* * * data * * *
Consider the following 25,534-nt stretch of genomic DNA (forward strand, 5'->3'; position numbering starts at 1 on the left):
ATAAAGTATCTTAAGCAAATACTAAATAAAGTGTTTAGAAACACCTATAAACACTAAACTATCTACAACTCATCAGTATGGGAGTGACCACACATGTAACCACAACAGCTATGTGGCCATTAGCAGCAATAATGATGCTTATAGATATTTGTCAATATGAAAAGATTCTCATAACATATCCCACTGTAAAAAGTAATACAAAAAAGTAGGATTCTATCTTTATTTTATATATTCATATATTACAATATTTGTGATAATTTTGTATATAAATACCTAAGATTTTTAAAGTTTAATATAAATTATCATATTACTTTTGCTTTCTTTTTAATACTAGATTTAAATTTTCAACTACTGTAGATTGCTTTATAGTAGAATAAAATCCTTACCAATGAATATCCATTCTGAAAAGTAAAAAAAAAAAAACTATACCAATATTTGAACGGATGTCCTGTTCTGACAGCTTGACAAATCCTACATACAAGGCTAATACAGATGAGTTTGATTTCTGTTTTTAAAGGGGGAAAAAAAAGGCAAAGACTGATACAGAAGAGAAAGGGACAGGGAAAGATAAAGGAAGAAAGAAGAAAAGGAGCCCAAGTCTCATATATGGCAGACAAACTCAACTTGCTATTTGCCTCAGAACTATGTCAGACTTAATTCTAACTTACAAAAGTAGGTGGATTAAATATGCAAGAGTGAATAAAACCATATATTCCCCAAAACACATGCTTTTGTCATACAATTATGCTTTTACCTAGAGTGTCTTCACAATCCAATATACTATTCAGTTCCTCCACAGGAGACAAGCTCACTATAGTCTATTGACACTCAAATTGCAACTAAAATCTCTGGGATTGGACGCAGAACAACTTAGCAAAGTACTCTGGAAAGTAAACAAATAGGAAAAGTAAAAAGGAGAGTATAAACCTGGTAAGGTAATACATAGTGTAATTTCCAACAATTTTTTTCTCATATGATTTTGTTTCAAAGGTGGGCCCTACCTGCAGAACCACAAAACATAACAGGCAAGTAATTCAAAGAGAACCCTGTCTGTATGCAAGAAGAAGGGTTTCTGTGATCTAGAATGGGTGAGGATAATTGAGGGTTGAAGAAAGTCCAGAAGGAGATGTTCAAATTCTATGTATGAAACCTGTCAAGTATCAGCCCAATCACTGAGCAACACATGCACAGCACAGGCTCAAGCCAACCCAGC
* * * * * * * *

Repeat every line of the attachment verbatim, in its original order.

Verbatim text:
Consider the following 25,534-nt stretch of genomic DNA (forward strand, 5'->3'; position numbering starts at 1 on the left):
ATAAAGTATCTTAAGCAAATACTAAATAAAGTGTTTAGAAACACCTATAAACACTAAACTATCTACAACTCATCAGTATGGGAGTGACCACACATGTAACCACAACAGCTATGTGGCCATTAGCAGCAATAATGATGCTTATAGATATTTGTCAATATGAAAAGATTCTCATAACATATCCCACTGTAAAAAGTAATACAAAAAAGTAGGATTCTATCTTTATTTTATATATTCATATATTACAATATTTGTGATAATTTTGTATATAAATACCTAAGATTTTTAAAGTTTAATATAAATTATCATATTACTTTTGCTTTCTTTTTAATACTAGATTTAAATTTTCAACTACTGTAGATTGCTTTATAGTAGAATAAAATCCTTACCAATGAATATCCATTCTGAAAAGTAAAAAAAAAAAAACTATACCAATATTTGAACGGATGTCCTGTTCTGACAGCTTGACAAATCCTACATACAAGGCTAATACAGATGAGTTTGATTTCTGTTTTTAAAGGGGGAAAAAAAAGGCAAAGACTGATACAGAAGAGAAAGGGACAGGGAAAGATAAAGGAAGAAAGAAGAAAAGGAGCCCAAGTCTCATATATGGCAGACAAACTCAACTTGCTATTTGCCTCAGAACTATGTCAGACTTAATTCTAACTTACAAAAGTAGGTGGATTAAATATGCAAGAGTGAATAAAACCATATATTCCCCAAAACACATGCTTTTGTCATACAATTATGCTTTTACCTAGAGTGTCTTCACAATCCAATATACTATTCAGTTCCTCCACAGGAGACAAGCTCACTATAGTCTATTGACACTCAAATTGCAACTAAAATCTCTGGGATTGGACGCAGAACAACTTAGCAAAGTACTCTGGAAAGTAAACAAATAGGAAAAGTAAAAAGGAGAGTATAAACCTGGTAAGGTAATACATAGTGTAATTTCCAACAATTTTTTTCTCATATGATTTTGTTTCAAAGGTGGGCCCTACCTGCAGAACCACAAAACATAACAGGCAAGTAATTCAAAGAGAACCCTGTCTGTATGCAAGAAGAAGGGTTTCTGTGATCTAGAATGGGTGAGGATAATTGAGGGTTGAAGAAAGTCCAGAAGGAGATGTTCAAATTCTATGTATGAAACCTGTCAAGTATCAGCCCAATCACTGAGCAACACATGCACAGCACAGGCTCAAGCCAACCCAGC